Local tributes grow for children found in residential school mass grave in B.C.
As tributes grow around the capital, people like Jaqueline Shigwadia stand vigil over the memory of the 215 children buried in a mass grave at an Indian Residential School in B.C.
Shigwadia is 17 and is just finishing high school. When she read about the discovery of the grave, she could not stop crying. Her family and community have been touched by the residential school system, and it has left its marks.
“I’m here because I want to hold all those babies and I want to hug them to tell them they are lovedm and I wish they had got to live a better life,” Shigwadia said. “I grew up learning and listening to stories from community members about the trauma they have experienced in residential schools and day schools.”
Shigwadia has spent the past two days watching the collection of little shoes grow around the Centennial Flame on Parliament Hill. She hopes scenes like this will help Canadians understand what has happened to indigenous people and help heal the damage caused by past government policies and neglect.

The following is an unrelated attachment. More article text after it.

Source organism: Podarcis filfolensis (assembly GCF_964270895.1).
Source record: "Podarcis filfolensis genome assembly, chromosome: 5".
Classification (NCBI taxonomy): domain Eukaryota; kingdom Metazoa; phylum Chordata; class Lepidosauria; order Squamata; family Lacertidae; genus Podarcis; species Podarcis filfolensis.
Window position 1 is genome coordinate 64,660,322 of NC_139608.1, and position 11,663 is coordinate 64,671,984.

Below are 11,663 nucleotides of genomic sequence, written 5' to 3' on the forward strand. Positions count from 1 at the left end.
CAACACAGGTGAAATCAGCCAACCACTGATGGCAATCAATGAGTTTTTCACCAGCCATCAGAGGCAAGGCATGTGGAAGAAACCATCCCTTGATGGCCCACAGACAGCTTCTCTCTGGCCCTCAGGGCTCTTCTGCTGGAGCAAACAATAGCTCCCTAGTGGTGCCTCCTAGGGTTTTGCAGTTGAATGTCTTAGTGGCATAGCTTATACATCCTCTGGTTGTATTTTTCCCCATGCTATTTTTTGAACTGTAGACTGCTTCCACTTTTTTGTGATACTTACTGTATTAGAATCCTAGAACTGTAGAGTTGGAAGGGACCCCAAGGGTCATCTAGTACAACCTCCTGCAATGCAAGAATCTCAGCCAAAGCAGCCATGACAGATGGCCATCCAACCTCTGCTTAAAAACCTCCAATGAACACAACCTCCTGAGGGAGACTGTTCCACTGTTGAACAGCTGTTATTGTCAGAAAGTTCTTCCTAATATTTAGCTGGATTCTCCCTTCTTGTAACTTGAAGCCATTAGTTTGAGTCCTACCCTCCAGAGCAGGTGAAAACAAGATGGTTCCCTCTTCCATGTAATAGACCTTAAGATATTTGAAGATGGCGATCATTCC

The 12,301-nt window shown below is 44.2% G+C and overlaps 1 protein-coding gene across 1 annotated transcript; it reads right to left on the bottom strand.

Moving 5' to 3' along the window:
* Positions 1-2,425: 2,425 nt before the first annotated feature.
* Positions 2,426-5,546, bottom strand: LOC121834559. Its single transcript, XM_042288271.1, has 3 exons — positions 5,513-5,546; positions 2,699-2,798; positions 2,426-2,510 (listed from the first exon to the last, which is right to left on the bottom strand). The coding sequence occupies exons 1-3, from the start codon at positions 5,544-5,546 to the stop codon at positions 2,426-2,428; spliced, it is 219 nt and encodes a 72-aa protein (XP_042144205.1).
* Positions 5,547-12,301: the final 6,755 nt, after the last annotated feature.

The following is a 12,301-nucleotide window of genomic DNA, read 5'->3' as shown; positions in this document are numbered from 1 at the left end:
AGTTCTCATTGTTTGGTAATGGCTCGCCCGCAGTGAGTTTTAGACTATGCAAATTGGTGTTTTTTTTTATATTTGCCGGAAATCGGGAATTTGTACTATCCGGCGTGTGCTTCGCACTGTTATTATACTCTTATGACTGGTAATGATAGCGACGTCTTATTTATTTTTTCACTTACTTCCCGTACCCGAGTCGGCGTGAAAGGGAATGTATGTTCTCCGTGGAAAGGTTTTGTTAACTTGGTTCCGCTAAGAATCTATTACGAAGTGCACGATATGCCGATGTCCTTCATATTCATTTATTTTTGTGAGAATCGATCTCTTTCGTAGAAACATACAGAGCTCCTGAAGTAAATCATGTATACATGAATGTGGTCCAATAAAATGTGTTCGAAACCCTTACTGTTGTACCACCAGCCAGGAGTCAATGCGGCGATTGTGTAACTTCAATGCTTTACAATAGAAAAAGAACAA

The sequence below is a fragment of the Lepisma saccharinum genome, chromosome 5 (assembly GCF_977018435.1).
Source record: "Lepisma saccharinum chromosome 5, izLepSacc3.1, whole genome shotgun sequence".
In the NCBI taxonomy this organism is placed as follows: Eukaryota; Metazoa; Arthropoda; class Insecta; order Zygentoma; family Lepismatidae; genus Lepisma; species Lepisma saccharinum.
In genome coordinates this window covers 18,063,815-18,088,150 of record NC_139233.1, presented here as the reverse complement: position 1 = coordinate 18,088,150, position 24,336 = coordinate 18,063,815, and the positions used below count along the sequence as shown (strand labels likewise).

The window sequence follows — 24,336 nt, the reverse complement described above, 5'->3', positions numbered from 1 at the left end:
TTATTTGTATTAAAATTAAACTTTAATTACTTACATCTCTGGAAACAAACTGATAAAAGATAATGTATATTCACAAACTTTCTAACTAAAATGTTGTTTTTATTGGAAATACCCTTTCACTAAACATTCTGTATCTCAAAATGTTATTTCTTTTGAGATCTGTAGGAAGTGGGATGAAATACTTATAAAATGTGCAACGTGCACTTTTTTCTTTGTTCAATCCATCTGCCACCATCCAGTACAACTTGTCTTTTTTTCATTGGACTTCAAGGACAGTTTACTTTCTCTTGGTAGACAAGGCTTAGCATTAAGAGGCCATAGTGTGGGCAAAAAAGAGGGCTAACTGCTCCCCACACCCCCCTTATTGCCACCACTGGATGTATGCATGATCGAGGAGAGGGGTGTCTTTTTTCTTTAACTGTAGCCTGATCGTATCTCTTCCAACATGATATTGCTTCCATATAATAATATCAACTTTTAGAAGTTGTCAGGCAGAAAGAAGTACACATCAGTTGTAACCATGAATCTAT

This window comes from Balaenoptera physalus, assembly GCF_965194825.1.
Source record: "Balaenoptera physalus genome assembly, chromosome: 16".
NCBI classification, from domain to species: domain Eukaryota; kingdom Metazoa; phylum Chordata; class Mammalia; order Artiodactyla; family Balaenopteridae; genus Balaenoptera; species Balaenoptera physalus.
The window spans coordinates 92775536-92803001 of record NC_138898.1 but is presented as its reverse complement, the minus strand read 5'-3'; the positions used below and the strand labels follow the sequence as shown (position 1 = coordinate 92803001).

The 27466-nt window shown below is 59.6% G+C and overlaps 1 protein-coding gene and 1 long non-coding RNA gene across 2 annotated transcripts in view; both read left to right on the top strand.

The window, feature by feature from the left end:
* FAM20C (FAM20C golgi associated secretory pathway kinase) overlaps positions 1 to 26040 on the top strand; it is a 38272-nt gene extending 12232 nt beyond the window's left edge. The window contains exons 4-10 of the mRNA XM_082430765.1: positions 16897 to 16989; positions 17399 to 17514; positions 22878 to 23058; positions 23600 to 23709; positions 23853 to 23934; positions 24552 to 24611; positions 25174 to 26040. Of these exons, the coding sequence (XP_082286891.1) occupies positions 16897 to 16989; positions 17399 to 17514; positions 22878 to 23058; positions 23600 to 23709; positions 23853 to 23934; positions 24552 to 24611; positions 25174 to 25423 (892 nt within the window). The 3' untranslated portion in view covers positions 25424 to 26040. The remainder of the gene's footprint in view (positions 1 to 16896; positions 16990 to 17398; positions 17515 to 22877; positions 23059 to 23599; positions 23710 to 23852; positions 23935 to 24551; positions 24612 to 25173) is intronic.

In another visible tribute, the lantern at the National Gallery has been lit up orange and will stay that way for 215 hours, to pay tribute to each child found in the grave in B.C. CHEO has hung 215 orange ribbons in the Butterfly Garden, a special place at the hospital to reflect on those who have passed. And flags at the city and on all federal buildings are flying at half-mast to mark the passing of so many lives.
Lana Thomas visited the memorial on Parliament Hill to lay flowers with her family and reflect on what has been lost.
“For us as a family we are four generations of Miꞌkmaq women standing here today to pay some small gesture to those that have passed on, have never been found, have been lost and hopefully now for some can come home,” Thomas said. “My mother did not go to a residential school but she went to a day school and her family was impacted. Finally maybe this will be that testament that something more needs to be done and hopefully this will bring more change”
Shiqwadia and Thomas both agree there are more graves to be found and more children to be given the care and respect they deserve.
Shiqwadia has a simple request.
“I want to have a proper burial site for them to be properly put to rest in and to be remembered.”